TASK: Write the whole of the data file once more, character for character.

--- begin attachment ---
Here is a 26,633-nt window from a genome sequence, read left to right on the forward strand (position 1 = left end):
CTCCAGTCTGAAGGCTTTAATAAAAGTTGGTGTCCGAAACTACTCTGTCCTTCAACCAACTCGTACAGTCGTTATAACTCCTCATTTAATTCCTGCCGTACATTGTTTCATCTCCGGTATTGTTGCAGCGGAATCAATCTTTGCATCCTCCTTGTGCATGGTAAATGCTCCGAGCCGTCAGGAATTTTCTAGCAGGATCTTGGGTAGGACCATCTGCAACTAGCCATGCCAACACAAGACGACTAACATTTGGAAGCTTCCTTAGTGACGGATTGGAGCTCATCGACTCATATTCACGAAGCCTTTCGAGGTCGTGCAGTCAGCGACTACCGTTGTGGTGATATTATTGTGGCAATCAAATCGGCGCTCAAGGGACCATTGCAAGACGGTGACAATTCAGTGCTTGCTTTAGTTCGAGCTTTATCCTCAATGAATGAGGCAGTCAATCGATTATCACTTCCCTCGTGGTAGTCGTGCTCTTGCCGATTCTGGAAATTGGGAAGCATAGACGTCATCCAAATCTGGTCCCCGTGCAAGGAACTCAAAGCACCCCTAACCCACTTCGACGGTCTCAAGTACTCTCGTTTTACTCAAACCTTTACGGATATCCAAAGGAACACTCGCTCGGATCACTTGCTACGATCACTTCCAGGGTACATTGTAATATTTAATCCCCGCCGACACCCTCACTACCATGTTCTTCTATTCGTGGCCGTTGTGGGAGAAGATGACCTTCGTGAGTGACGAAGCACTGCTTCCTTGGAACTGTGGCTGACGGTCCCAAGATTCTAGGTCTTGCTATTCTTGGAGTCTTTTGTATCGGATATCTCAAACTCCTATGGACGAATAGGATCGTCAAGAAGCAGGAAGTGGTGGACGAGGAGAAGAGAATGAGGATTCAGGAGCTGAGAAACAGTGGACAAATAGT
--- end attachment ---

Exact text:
Here is a 26,633-nt window from a genome sequence, read left to right on the forward strand (position 1 = left end):
CTCCAGTCTGAAGGCTTTAATAAAAGTTGGTGTCCGAAACTACTCTGTCCTTCAACCAACTCGTACAGTCGTTATAACTCCTCATTTAATTCCTGCCGTACATTGTTTCATCTCCGGTATTGTTGCAGCGGAATCAATCTTTGCATCCTCCTTGTGCATGGTAAATGCTCCGAGCCGTCAGGAATTTTCTAGCAGGATCTTGGGTAGGACCATCTGCAACTAGCCATGCCAACACAAGACGACTAACATTTGGAAGCTTCCTTAGTGACGGATTGGAGCTCATCGACTCATATTCACGAAGCCTTTCGAGGTCGTGCAGTCAGCGACTACCGTTGTGGTGATATTATTGTGGCAATCAAATCGGCGCTCAAGGGACCATTGCAAGACGGTGACAATTCAGTGCTTGCTTTAGTTCGAGCTTTATCCTCAATGAATGAGGCAGTCAATCGATTATCACTTCCCTCGTGGTAGTCGTGCTCTTGCCGATTCTGGAAATTGGGAAGCATAGACGTCATCCAAATCTGGTCCCCGTGCAAGGAACTCAAAGCACCCCTAACCCACTTCGACGGTCTCAAGTACTCTCGTTTTACTCAAACCTTTACGGATATCCAAAGGAACACTCGCTCGGATCACTTGCTACGATCACTTCCAGGGTACATTGTAATATTTAATCCCCGCCGACACCCTCACTACCATGTTCTTCTATTCGTGGCCGTTGTGGGAGAAGATGACCTTCGTGAGTGACGAAGCACTGCTTCCTTGGAACTGTGGCTGACGGTCCCAAGATTCTAGGTCTTGCTATTCTTGGAGTCTTTTGTATCGGATATCTCAAACTCCTATGGACGAATAGGATCGTCAAGAAGCAGGAAGTGGTGGACGAGGAGAAGAGAATGAGGATTCAGGAGCTGAGAAACAGTGGACAAATAGT